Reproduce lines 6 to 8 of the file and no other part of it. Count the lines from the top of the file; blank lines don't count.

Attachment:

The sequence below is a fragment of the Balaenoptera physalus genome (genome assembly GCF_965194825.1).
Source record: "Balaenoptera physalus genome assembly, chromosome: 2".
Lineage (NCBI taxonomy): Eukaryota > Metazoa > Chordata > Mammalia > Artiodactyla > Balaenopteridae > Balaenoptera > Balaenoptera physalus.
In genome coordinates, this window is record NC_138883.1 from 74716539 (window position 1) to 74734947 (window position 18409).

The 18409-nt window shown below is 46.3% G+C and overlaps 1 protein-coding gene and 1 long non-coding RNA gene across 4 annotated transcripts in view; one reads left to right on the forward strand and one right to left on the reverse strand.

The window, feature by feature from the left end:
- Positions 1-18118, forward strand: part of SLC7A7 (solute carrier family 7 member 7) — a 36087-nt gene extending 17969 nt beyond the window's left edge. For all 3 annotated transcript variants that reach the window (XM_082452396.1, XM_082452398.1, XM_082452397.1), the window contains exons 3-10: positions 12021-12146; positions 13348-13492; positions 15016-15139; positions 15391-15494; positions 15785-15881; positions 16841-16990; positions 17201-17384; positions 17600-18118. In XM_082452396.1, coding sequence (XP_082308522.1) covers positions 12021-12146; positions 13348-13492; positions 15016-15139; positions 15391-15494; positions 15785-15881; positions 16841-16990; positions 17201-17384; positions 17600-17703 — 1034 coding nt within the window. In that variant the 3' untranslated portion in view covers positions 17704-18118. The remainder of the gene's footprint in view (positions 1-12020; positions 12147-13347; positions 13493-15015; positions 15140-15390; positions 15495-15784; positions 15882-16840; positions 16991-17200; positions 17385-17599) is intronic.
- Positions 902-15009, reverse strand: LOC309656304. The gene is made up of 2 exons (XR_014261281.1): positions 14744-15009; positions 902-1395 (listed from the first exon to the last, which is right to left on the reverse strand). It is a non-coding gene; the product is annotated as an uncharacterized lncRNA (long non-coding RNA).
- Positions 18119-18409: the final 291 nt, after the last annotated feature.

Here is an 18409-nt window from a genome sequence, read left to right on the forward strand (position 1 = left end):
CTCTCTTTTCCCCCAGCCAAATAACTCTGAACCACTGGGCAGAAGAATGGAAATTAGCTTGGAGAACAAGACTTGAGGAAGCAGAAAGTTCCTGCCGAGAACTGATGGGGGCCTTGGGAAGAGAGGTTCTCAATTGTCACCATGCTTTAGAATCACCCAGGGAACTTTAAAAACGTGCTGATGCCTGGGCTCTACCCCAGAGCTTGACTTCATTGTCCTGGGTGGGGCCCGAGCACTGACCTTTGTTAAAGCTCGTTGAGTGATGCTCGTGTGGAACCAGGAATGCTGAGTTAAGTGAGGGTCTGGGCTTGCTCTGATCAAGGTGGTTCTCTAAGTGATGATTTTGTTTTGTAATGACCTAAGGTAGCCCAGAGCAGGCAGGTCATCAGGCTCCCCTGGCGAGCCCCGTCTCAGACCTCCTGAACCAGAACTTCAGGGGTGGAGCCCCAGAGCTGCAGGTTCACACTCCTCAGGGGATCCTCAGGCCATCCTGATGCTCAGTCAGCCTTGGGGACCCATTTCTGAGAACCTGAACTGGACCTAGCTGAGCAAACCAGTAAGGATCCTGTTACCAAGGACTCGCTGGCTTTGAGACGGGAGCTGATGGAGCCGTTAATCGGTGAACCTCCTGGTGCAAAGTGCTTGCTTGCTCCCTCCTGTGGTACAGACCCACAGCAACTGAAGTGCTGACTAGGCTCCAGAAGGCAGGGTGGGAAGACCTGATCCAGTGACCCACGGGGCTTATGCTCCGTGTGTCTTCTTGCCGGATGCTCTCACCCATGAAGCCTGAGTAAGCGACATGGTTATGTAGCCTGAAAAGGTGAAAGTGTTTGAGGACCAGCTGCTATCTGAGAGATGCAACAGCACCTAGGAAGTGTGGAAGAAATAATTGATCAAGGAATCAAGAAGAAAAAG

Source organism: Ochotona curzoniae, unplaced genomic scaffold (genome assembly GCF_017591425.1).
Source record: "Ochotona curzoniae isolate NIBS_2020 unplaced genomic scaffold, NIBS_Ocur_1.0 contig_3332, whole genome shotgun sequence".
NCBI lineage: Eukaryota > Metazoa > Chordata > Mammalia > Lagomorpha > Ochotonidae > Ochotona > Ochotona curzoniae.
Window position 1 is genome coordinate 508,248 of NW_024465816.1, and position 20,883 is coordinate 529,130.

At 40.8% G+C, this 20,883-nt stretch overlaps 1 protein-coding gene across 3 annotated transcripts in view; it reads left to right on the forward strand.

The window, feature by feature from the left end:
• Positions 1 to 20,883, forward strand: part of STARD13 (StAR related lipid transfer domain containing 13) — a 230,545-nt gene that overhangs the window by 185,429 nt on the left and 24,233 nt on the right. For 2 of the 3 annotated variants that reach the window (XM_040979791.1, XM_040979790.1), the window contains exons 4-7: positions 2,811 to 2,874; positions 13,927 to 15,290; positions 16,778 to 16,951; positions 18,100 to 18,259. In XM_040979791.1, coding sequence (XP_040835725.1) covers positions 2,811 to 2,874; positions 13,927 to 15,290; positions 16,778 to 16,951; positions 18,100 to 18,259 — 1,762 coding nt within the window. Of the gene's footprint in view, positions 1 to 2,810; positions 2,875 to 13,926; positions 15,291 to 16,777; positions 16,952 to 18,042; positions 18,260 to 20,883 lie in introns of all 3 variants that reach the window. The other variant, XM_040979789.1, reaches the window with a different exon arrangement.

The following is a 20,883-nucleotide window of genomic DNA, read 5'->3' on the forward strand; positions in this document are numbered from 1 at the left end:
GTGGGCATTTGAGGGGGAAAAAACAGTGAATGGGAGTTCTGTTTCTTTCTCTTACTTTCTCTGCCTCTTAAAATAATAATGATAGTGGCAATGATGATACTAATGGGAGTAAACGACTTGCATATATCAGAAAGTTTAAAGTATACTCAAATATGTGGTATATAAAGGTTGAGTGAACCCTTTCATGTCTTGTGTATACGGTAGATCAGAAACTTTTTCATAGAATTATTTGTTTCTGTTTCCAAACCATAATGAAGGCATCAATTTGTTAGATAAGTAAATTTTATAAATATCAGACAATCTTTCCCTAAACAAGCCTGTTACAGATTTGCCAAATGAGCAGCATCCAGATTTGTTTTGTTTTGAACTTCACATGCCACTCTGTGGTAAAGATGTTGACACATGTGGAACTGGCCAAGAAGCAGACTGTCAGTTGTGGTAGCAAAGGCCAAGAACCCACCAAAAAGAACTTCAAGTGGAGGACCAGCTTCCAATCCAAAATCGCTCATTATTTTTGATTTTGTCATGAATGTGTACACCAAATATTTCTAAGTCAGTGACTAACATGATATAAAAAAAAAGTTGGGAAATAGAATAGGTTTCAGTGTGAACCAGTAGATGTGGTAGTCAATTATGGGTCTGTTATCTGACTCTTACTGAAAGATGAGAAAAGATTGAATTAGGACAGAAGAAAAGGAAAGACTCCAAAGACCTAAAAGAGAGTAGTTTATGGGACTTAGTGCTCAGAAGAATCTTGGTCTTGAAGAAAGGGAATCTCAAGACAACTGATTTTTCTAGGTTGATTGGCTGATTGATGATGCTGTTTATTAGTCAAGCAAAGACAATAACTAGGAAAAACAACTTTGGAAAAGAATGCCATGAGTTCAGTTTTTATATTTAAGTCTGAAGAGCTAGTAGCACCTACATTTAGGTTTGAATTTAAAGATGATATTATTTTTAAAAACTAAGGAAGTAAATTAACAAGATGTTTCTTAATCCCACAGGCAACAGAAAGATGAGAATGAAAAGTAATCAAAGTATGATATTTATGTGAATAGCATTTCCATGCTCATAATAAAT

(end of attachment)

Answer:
The window, feature by feature from the left end:
- Positions 1-18118, forward strand: part of SLC7A7 (solute carrier family 7 member 7) — a 36087-nt gene extending 17969 nt beyond the window's left edge. For all 3 annotated transcript variants that reach the window (XM_082452396.1, XM_082452398.1, XM_082452397.1), the window contains exons 3-10: positions 12021-12146; positions 13348-13492; positions 15016-15139; positions 15391-15494; positions 15785-15881; positions 16841-16990; positions 17201-17384; positions 17600-18118. In XM_082452396.1, coding sequence (XP_082308522.1) covers positions 12021-12146; positions 13348-13492; positions 15016-15139; positions 15391-15494; positions 15785-15881; positions 16841-16990; positions 17201-17384; positions 17600-17703 — 1034 coding nt within the window. In that variant the 3' untranslated portion in view covers positions 17704-18118. The remainder of the gene's footprint in view (positions 1-12020; positions 12147-13347; positions 13493-15015; positions 15140-15390; positions 15495-15784; positions 15882-16840; positions 16991-17200; positions 17385-17599) is intronic.
- Positions 902-15009, reverse strand: LOC309656304. The gene is made up of 2 exons (XR_014261281.1): positions 14744-15009; positions 902-1395 (listed from the first exon to the last, which is right to left on the reverse strand). It is a non-coding gene; the product is annotated as an uncharacterized lncRNA (long non-coding RNA).